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Discussion Starter #1
Hey all,

Super nooby questions ahead - I'm trying to start doing some of my own car maintenance in an attempt to learn more about cars and in hopes of getting a bit more handy with them.

Silly as it sounds, I've never swapped my own wheels. I have a set of (already mounted) summer wheels/tires on the way, and I'm planning to swap them out with the winters currently on my car, by myself.

- What all should I have in advance, in terms of tooling?

- My friend, which can probably help me out a bit, has a jack I can borrow - do I also need jack stands?
I think he normally just uses the jack for swapping out his own wheels, but I could be wrong.

- Where should I be jacking the car and where should the jack stands go (if they're necessary)? I couldn't find anything in the manual (ctrl+f).

- In terms of a torque wrench, I see a variety of options - with 1/2", 1/4", 3/8". From what I gather, 1/2" is what I should be targeting? Was thinking about picking up something like this: https://www.amazon.com/LEXIVON-2-Inch-Torque-33-9-338-9-LX-184/dp/B07MKSJ4SG . Would that work, or should I get something else?

- And lastly, what should I be torquing the lug nuts to? The manual says 79~94 lbf-ft - what exactly is recommended? Or should anywhere in that range work?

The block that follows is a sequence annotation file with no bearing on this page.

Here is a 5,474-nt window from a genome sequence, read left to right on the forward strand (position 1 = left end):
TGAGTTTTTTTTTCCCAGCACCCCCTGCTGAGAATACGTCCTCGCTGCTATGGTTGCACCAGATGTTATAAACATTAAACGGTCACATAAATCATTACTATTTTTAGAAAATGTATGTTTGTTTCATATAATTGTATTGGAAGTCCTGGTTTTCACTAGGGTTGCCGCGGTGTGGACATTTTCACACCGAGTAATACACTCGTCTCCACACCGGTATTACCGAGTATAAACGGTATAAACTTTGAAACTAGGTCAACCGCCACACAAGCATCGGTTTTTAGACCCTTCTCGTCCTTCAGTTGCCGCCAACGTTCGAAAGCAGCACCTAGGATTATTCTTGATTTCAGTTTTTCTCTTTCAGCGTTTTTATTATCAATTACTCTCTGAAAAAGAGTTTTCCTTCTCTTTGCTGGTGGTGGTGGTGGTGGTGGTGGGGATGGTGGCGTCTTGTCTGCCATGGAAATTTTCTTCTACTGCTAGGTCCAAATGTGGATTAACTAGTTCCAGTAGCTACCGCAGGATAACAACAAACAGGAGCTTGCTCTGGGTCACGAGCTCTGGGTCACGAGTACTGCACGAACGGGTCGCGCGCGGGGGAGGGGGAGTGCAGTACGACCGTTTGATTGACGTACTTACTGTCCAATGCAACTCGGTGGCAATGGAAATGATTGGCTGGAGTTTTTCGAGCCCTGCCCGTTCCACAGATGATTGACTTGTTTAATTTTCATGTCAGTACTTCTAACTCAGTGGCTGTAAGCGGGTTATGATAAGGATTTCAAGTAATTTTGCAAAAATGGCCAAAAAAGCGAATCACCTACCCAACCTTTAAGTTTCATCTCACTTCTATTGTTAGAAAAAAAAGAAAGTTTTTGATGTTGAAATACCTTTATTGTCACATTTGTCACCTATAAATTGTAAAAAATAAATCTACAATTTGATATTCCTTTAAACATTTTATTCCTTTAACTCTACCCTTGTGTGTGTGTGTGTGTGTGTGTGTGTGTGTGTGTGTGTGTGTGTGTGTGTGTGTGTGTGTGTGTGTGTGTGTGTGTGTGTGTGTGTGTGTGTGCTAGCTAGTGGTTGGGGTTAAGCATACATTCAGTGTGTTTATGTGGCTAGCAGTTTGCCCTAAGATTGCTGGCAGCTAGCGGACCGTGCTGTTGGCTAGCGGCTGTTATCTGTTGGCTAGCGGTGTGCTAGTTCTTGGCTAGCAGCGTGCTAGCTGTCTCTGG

Appreciate any help/tips/advice. I've already watched a few videos, but I like being 100% sure on everything before I get started on something like this. Soon I'll be trying my hand at an oil change, so we'll see how that goes too!
 

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A lot of people who are unfamiliar with wheels don't understand that most wheels now are "hubcentric" meaning the balance and centering of the wheel on the car starts from being seated correctly on the hub. The lugnuts are simply there to hold the wheel onto the car and are not meant for balance or centering. Make sure that the new wheel hubs are the same or greater than the size of the OEM hub on the car. You then purchase "hubcentric rings" that are adapters that make up the difference between the OEM hub size and the new wheel hub size. This allows the larger hub hole on the new rims to seat correctly against the smaller OEM hub. Hubcentric rings are normally available in both plastic and aluminum. I've heard people recommend both types for different reasons. I'm sure someone on here will be able to comment on that.
5010


Good luck!


-Sam
 

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Discussion Starter #3
A lot of people who are unfamiliar with wheels don't understand that most wheels now are "hubcentric" meaning the balance and centering of the wheel on the car starts from being seated correctly on the hub. The lugnuts are simply there to hold the wheel onto the car and are not meant for balance or centering. Make sure that the new wheel hubs are the same or greater than the size of the OEM hub on the car. You then purchase "hubcentric rings" that are adapters that make up the difference between the OEM hub size and the new wheel hub size. This allows the larger hub hole on the new rims to seat correctly against the smaller OEM hub. Hubcentric rings are normally available in both plastic and aluminum. I've heard people recommend both types for different reasons. I'm sure someone on here will be able to comment on that.